Badsnookerplayer wrote:1. You must nominate a colour, play away from the red ball and hit the nominated colour ball.
2. You can nominate the touching colour and play away from it without moving it. Or you can nominate a different colour and play this instead.
I am pretty sure this is correct but happy to be corrected.
Both points absolutely correct Player.
My own personal note to add....for some reason, in social games, it seems to me that most players are compelled to declare "Touching ball!" anytime the White comes to rest touching another ball no matter the situation. There is nothing inherently wrong with this, it is a true statement, but you can also yell at the top of your lungs, "The sky is blue!" after every shot if you wish. Like myself toward my opponent when he unnecessarily declares touching ball, people will just look at you like you are crazy is all.
Professionally, what will happen is that the Referee will examine the state of the balls, whether White is touching or not, but will only verbally declare, "Touching ball" if it is relevant to do so. So the question then is, "Well, then, when is it 'relevant'?"
If a Red has just been potted so that the ball on must now become a colour then if White ends up touching another Red at rest, it is irrelevant and not declared. However, the Referee will examine and determine in his own mind that White and Red are in fact touching while not verbally declaring such. He will do this as a matter of habit just in case the follow up shot turns out to be a "Foul and a Miss" situation....then the Ref knows that balls must be touching when he resets.
Likewise, if Red is the ball on and White came to rest against a colour, the Ref will take note but not verbally declare and for exactly the same reason.
Last thing that I will emphasize on your second point, BadSnookerPlayer:
"2. You can nominate the touching colour and play away from it without moving it. Or you can nominate a different colour and play this instead.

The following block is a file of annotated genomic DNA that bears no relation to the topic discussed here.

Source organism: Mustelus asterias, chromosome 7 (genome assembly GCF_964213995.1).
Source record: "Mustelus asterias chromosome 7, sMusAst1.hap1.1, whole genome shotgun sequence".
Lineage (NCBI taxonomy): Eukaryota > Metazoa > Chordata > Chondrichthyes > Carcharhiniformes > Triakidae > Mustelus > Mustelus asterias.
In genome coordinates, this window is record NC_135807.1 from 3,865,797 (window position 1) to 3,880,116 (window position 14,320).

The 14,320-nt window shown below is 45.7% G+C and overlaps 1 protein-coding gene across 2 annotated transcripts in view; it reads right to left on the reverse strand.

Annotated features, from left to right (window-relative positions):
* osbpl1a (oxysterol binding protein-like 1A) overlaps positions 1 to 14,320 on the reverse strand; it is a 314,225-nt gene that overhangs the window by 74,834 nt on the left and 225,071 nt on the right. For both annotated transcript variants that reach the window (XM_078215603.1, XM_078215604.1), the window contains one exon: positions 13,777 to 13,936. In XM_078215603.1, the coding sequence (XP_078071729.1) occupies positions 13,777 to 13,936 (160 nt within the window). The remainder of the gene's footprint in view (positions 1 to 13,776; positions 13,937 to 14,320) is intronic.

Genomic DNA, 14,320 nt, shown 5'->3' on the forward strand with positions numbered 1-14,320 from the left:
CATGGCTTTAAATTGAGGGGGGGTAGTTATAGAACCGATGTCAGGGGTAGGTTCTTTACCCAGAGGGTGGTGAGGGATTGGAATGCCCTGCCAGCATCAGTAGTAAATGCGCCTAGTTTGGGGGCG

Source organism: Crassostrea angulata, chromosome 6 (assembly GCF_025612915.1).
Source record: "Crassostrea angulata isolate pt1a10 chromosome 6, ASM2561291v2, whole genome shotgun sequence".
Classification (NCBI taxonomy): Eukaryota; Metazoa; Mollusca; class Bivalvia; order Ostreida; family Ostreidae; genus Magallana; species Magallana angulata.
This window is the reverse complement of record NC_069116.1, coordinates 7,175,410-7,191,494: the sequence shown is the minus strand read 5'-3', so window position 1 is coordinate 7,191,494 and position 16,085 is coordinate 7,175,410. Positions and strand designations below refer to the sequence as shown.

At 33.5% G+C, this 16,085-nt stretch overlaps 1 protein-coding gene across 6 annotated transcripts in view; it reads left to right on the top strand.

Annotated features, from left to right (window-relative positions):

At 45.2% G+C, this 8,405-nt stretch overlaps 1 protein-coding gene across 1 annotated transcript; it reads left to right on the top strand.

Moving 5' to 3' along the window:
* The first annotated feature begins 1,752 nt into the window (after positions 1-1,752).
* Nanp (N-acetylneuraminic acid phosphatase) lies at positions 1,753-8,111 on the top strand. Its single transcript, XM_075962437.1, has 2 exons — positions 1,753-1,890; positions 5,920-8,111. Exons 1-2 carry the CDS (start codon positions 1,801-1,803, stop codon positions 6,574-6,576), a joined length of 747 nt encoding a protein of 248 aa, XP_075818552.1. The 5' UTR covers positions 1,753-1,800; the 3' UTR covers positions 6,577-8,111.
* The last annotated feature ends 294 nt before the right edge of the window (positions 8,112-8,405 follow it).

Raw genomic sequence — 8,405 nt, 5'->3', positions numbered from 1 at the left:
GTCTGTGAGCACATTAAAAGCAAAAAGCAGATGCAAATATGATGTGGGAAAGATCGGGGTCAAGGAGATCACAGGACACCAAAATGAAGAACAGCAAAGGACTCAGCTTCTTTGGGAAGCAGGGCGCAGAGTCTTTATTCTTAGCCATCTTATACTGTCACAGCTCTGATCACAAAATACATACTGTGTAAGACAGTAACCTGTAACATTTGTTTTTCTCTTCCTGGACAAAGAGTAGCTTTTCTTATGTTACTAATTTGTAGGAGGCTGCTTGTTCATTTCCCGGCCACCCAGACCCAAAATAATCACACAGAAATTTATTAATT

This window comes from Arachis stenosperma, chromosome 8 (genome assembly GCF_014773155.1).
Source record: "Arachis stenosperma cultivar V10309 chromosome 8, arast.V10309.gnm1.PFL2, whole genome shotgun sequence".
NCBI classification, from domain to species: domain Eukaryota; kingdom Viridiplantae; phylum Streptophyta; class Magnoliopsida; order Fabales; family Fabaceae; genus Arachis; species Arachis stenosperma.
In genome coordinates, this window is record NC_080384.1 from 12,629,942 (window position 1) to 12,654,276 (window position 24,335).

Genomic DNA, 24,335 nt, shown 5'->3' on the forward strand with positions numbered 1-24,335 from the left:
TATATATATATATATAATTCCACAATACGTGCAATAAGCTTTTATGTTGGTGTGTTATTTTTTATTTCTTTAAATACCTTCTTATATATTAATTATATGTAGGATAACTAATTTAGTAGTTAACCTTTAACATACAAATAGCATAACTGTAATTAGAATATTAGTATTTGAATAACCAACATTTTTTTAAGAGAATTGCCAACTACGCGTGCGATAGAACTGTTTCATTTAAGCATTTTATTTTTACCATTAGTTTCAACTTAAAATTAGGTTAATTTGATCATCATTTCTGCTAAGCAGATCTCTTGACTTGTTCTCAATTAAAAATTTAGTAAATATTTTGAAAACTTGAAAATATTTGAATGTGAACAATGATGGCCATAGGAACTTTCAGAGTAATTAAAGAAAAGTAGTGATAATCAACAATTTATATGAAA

This is a case where the player is obligated to make a verbal declaration lest the Referee will nearly certainly call a Foul. If the ball on is colour and White ends up touching, say, Yellow, the Referee will declare "Touching ball!" So say the player just jacks up over the Yellow and pots the Green. The Referee will call, "Foul!" The player may protest, "It was obvious that I was playing toward the Green!" The Referee (if he wants to be a nice guy) can explain, "Well, it was even more obvious that you were playing AWAY from Yellow so how can I possibly know what colour is your intention unless you tell me?"
It is ALWAYS a good idea to declare verbally when touching a colour, whether the intent is the touching ball or some other ball; eliminates any possible doubt.
And a last personal note.....in a social environment, declaring "Touching ball" is supposed to come with a certain etiquette that seems to have fallen by the wayside with most all of the players in my club. Few people seem to know their personal responsibility when a touching ball situation occurs. So in an effort to educate the masses, following is the etiquette explained to me when I learned the game thirty some years ago.
In a Refereed situation, if the Referee declares "Touching ball", then it is touching ball and that is all there is to it. But in a self-refereed game between two players, either player can make the verbal statement
, "Touching ball". It is usually the striker who will make this call, but not necessarily. Notice I use the term "statement" and "call" and not the more authoritative "declaration" because the referee duties of a non-refereed frame should rightfully be by agreement of the players, therefore the initial statement, "Touching ball!" is really just a statement to say, "I believe the balls are touching; you are welcome to check them if you wish." In a manner of speaking, this is really a question, and awaits an answer from the opponent. So the opponent (if he tends to be a distrustful sort or if the original player is known to be nefarious) may amble over to view the situation and agree or disagree. But usually, the opponent won't even bother to examine and will just reply with, "Touching ball!", in essence, saying, "I agree with what you say that you see. Go ahead and play your stroke."
Even though I have explained this (seemingly obvious to me) etiquette numerous times, most often, I will state, "Touching ball" then wait about five seconds or more before I go ahead and play my shot to a silent response.